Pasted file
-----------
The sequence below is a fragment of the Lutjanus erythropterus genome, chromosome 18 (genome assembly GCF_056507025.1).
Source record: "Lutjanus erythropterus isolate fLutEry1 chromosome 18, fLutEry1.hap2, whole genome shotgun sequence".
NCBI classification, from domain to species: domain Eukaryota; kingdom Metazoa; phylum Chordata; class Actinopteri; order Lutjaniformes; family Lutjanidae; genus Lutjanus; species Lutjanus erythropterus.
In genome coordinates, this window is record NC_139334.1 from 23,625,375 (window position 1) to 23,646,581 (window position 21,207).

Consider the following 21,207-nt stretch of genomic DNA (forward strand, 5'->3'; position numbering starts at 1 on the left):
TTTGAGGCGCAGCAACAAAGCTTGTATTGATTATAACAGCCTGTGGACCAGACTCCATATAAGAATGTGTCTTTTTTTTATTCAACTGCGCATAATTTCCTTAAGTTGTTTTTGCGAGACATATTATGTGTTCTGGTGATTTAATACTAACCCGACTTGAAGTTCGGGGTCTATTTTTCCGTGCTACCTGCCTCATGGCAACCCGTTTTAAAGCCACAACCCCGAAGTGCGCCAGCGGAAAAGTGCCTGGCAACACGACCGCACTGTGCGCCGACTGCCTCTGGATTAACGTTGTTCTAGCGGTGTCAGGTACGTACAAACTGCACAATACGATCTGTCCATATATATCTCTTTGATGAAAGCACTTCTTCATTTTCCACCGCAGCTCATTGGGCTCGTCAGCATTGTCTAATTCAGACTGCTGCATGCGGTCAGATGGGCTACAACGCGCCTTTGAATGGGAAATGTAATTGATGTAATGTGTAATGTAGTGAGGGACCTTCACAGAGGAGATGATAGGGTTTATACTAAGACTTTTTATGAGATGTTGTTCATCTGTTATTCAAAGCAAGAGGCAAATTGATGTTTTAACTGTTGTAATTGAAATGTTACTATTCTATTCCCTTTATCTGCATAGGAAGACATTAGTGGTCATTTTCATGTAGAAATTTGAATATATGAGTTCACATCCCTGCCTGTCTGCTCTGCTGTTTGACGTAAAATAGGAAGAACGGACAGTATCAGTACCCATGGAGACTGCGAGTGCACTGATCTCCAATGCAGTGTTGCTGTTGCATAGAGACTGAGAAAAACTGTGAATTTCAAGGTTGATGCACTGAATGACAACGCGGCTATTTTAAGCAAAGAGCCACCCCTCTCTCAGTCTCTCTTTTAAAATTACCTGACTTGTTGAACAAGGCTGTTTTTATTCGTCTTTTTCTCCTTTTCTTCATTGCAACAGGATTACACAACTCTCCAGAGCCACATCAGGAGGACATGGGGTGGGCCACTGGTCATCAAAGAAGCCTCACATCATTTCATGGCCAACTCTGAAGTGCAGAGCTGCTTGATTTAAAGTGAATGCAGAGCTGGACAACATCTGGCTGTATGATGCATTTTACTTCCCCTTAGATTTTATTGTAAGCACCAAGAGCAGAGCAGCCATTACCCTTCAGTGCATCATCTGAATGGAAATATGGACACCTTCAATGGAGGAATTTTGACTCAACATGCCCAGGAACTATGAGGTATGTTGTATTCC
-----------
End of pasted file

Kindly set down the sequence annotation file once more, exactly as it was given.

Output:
The sequence below is a fragment of the Lutjanus erythropterus genome, chromosome 18 (genome assembly GCF_056507025.1).
Source record: "Lutjanus erythropterus isolate fLutEry1 chromosome 18, fLutEry1.hap2, whole genome shotgun sequence".
NCBI classification, from domain to species: domain Eukaryota; kingdom Metazoa; phylum Chordata; class Actinopteri; order Lutjaniformes; family Lutjanidae; genus Lutjanus; species Lutjanus erythropterus.
In genome coordinates, this window is record NC_139334.1 from 23,625,375 (window position 1) to 23,646,581 (window position 21,207).

Consider the following 21,207-nt stretch of genomic DNA (forward strand, 5'->3'; position numbering starts at 1 on the left):
TTTGAGGCGCAGCAACAAAGCTTGTATTGATTATAACAGCCTGTGGACCAGACTCCATATAAGAATGTGTCTTTTTTTTATTCAACTGCGCATAATTTCCTTAAGTTGTTTTTGCGAGACATATTATGTGTTCTGGTGATTTAATACTAACCCGACTTGAAGTTCGGGGTCTATTTTTCCGTGCTACCTGCCTCATGGCAACCCGTTTTAAAGCCACAACCCCGAAGTGCGCCAGCGGAAAAGTGCCTGGCAACACGACCGCACTGTGCGCCGACTGCCTCTGGATTAACGTTGTTCTAGCGGTGTCAGGTACGTACAAACTGCACAATACGATCTGTCCATATATATCTCTTTGATGAAAGCACTTCTTCATTTTCCACCGCAGCTCATTGGGCTCGTCAGCATTGTCTAATTCAGACTGCTGCATGCGGTCAGATGGGCTACAACGCGCCTTTGAATGGGAAATGTAATTGATGTAATGTGTAATGTAGTGAGGGACCTTCACAGAGGAGATGATAGGGTTTATACTAAGACTTTTTATGAGATGTTGTTCATCTGTTATTCAAAGCAAGAGGCAAATTGATGTTTTAACTGTTGTAATTGAAATGTTACTATTCTATTCCCTTTATCTGCATAGGAAGACATTAGTGGTCATTTTCATGTAGAAATTTGAATATATGAGTTCACATCCCTGCCTGTCTGCTCTGCTGTTTGACGTAAAATAGGAAGAACGGACAGTATCAGTACCCATGGAGACTGCGAGTGCACTGATCTCCAATGCAGTGTTGCTGTTGCATAGAGACTGAGAAAAACTGTGAATTTCAAGGTTGATGCACTGAATGACAACGCGGCTATTTTAAGCAAAGAGCCACCCCTCTCTCAGTCTCTCTTTTAAAATTACCTGACTTGTTGAACAAGGCTGTTTTTATTCGTCTTTTTCTCCTTTTCTTCATTGCAACAGGATTACACAACTCTCCAGAGCCACATCAGGAGGACATGGGGTGGGCCACTGGTCATCAAAGAAGCCTCACATCATTTCATGGCCAACTCTGAAGTGCAGAGCTGCTTGATTTAAAGTGAATGCAGAGCTGGACAACATCTGGCTGTATGATGCATTTTACTTCCCCTTAGATTTTATTGTAAGCACCAAGAGCAGAGCAGCCATTACCCTTCAGTGCATCATCTGAATGGAAATATGGACACCTTCAATGGAGGAATTTTGACTCAACATGCCCAGGAACTATGAGGTATGTTGTATTCC